As a mother of young children, my daily habits make it very easy to focus on passing down practical knowledge. I find it easy to read books on my own, to show my children that reading opens worlds; just as I find it easy to show that I need math to calculate a tip, or that daily exercise makes my body stronger.
But turning these questions to my children’s spiritual life opens up hard questions for myself.
What actions reveal (to them or any stranger) that my faith is important? Implicitly, my children learn that the communal part of faith is valuable when I schedule our family routine around the rhythm of liturgical services. They learn about the discipline of fasting as they listen to my husband and I discuss how to plan the menu in the coming week.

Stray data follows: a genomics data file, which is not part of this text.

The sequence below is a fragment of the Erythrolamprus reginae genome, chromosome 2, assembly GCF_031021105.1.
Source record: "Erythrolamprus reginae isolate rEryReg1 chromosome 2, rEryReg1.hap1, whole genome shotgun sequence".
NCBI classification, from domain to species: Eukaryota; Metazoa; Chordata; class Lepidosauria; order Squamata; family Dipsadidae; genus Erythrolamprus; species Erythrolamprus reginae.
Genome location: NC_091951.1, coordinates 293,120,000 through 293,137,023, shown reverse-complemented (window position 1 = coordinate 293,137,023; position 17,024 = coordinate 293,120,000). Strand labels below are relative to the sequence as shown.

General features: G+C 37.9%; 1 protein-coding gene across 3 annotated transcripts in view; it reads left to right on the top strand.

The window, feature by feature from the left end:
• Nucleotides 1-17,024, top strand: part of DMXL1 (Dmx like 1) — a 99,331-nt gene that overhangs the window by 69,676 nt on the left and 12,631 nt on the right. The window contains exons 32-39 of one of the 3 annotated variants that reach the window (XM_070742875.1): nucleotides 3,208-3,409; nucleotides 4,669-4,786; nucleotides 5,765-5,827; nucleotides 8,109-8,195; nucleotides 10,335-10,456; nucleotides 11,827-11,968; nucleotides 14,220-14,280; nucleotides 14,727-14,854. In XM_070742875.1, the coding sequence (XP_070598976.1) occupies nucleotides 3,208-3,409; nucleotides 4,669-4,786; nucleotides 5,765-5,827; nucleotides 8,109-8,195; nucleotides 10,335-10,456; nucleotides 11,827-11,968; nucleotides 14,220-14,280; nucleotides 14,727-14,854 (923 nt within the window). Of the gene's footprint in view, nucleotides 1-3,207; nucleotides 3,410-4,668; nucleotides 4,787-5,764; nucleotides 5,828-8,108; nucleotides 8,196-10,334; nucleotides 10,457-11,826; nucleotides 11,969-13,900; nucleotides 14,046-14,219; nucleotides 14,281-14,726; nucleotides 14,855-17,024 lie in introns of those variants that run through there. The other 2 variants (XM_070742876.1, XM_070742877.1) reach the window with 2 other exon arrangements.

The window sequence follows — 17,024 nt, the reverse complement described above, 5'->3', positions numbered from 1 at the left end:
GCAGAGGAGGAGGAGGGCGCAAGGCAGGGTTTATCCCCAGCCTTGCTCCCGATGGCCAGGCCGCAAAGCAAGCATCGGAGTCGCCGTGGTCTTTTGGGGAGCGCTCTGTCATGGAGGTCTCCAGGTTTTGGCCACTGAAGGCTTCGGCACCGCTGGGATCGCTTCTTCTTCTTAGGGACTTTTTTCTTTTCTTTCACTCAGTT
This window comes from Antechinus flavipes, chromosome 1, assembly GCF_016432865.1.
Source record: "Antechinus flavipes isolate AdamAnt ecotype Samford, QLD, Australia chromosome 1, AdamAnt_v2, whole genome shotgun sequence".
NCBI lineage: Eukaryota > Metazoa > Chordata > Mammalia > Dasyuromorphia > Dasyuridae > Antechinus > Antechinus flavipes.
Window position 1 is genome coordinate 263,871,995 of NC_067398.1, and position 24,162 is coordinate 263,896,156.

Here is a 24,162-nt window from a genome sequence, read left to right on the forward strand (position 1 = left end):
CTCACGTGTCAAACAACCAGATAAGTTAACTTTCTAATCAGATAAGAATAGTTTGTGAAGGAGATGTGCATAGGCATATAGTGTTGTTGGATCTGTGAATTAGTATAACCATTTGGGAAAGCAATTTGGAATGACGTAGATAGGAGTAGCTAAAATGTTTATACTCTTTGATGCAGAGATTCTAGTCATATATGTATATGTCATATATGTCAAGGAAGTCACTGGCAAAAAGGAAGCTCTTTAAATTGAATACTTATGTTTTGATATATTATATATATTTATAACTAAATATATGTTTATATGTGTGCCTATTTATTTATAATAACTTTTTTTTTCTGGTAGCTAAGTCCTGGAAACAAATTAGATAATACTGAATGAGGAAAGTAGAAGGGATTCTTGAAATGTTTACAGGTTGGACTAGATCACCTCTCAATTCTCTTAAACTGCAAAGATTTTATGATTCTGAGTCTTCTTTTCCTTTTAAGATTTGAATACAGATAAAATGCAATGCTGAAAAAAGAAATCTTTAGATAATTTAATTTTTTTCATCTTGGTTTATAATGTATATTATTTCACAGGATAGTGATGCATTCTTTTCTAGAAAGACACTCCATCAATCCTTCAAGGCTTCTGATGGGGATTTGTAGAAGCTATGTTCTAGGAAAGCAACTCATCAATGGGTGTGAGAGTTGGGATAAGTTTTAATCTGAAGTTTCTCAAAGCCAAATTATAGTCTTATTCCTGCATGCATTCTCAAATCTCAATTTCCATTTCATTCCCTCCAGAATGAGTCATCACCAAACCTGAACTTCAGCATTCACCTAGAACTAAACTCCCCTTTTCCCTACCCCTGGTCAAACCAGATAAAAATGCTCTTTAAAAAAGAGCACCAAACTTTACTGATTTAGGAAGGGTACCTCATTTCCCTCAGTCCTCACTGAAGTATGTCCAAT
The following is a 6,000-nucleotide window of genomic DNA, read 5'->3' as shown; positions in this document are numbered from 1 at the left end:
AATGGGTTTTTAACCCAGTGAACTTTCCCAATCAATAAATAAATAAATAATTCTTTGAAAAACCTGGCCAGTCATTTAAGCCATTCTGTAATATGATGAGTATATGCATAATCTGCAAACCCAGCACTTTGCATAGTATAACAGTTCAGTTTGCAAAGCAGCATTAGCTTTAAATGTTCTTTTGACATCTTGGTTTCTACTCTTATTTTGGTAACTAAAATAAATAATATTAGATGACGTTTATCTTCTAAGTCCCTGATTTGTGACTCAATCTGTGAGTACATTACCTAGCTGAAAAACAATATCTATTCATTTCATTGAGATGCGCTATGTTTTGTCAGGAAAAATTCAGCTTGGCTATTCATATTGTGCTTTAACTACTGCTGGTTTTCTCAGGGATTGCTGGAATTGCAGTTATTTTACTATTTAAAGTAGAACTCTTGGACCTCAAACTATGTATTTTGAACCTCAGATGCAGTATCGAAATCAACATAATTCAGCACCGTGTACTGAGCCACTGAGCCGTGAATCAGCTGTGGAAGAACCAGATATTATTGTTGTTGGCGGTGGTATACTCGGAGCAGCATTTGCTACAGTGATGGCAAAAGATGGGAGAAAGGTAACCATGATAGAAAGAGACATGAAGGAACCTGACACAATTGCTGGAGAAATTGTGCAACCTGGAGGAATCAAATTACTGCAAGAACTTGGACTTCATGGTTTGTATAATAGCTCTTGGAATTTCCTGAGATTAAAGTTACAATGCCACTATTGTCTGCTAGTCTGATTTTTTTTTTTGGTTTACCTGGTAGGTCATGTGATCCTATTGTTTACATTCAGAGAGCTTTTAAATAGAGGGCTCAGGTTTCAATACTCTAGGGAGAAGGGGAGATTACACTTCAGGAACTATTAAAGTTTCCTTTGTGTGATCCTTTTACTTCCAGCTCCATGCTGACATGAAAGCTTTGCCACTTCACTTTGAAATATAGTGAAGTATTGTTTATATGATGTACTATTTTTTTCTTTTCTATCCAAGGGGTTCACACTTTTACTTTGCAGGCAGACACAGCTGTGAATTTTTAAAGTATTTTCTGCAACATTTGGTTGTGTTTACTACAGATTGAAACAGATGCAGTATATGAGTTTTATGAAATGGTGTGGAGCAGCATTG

But how do they know my faith is more than these external elements?
In the past, I made sure to read Scripture or the lives of the saints. As life with small children and a spouse leaves little in the way of solitary time, this has become a great personal challenge.
Here, I try to draw from my own self-coaching practices on exercise, reminding myself that “five minutes is better than zero.” What is most helpful is ensuring that I cultivate and follow my own genuine curiosity about my faith, all the while constructing my day, so as to give myself pockets of prayer and reading. If I try to wait for a perfect, quiet moment, it almost never comes.
I am in the season of fragmented learning, which can be frustrating. But this new structure to my life gives my children a window into my personal faith; if they see my determination to follow my interest and cultivate spiritual knowledge, they will know how I value my faith.